How to Tell When Your Portfolio Is In Trouble

As advisers, we speak to clients about their portfolios on a daily basis. Sometimes a client is thrilled with their investments, sometimes they are not, and sometimes they just need a little clarification on a point or strategy we have employed for them. Often the reasons people get thrown off is that they become misguided or confused by the multitude of outside voices and conversations. It can be anything; a coworker talking about their own portfolio at the water cooler, something you heard on the news, or a professional trying to invoke concern in order to sell you something. We are here to help you cut through that noise, here’s how.

Review Your Plan

Take a second to think back to what your portfolio was designed to do. Is it focused on long-term growth, preservation of capital, or providing income to be spent? Each of these things have very different indicators of success. Think about the life goals you had in mind when your plan was designed, and evaluate whether your investment is contributing toward those goals effectively. If it is not it may be time for an adjustment, otherwise you likely have nothing to worry about.

Check the Time

How long do you have before you need the money that is concerning you in your portfolio? In 225 years of trading on the New York Stock Exchange the market has taken longer than 2 years to rebound from previous losses exactly twice. If the overall stock market trends down for five years or more for the first time ever, you as an American will likely have bigger concerns than your portfolio holdings. With that in mind if you are seeing large swings in your portfolio when you are about to or are already spending down your assets that is something worthy of a conversation with your adviser.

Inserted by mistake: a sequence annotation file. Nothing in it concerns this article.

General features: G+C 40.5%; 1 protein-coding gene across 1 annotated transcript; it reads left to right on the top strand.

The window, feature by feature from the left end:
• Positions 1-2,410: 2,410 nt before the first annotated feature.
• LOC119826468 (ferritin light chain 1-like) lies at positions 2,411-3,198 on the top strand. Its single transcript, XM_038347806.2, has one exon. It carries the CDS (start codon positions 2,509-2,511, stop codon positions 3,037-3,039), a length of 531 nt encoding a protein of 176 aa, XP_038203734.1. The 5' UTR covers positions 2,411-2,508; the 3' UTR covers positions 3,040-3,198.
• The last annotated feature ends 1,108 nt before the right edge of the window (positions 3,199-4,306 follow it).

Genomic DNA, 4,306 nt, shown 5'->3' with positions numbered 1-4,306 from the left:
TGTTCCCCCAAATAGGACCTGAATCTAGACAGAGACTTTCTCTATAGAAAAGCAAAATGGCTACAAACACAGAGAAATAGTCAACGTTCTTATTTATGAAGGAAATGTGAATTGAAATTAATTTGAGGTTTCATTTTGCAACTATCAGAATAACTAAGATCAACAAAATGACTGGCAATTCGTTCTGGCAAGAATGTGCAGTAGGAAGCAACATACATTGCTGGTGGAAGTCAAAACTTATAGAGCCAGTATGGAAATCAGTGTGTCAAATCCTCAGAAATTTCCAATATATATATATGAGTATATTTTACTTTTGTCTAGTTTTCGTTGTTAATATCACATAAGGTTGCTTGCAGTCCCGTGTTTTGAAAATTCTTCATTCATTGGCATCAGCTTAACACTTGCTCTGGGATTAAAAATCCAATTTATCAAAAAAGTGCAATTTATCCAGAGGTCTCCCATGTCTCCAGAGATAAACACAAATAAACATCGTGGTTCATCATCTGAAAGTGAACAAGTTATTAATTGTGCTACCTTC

Set the Bar

Just because your portfolio is growing or declining at a seemingly high rate does not mean it is underperforming. Take a look at each individual holding’s ranking as compared to its peers. If you own a mutual fund that is down 11% on the year, but similar funds are down 16% on the year, then your fund is performing exceptionally well. Conversely an 11% gain as compared to 16% gains by peers could be poor performance. In any given asset class there are upwards of 1,000 different funds available, so it is not realistic to expect your fund to consistently be ranked #1 over the long term, but good or bad returns relative to the average could be a strong indicator of performance.

Risk Tolerance

In many ways investing is a study in human behavior. As an investor, how will you react to various changes in the market? Are you a risk taker or a conservative investor willing to trade upside for a better chance at steady returns? A well-constructed portfolio of highly rated funds can still be a poor fit, if it does not match the investor’s risk profile. Even if the fund you invested in many years ago was properly allocated for a long time, you may need to adjust. This is not a major emergency, just a potential cause for adjustment. If you are worried or curious about your portfolio, click the button at the top of your screen for your Free Portfolio Risk Analyis. In 5-10 short minutes, you will be assigned a number that can allow us to hone in on how you should be invested in order to match your personality. From there if changes are necessary, we can help you make them. You are doing the responsible thing in saving for your future, this should relieve anxiety rather than cause it.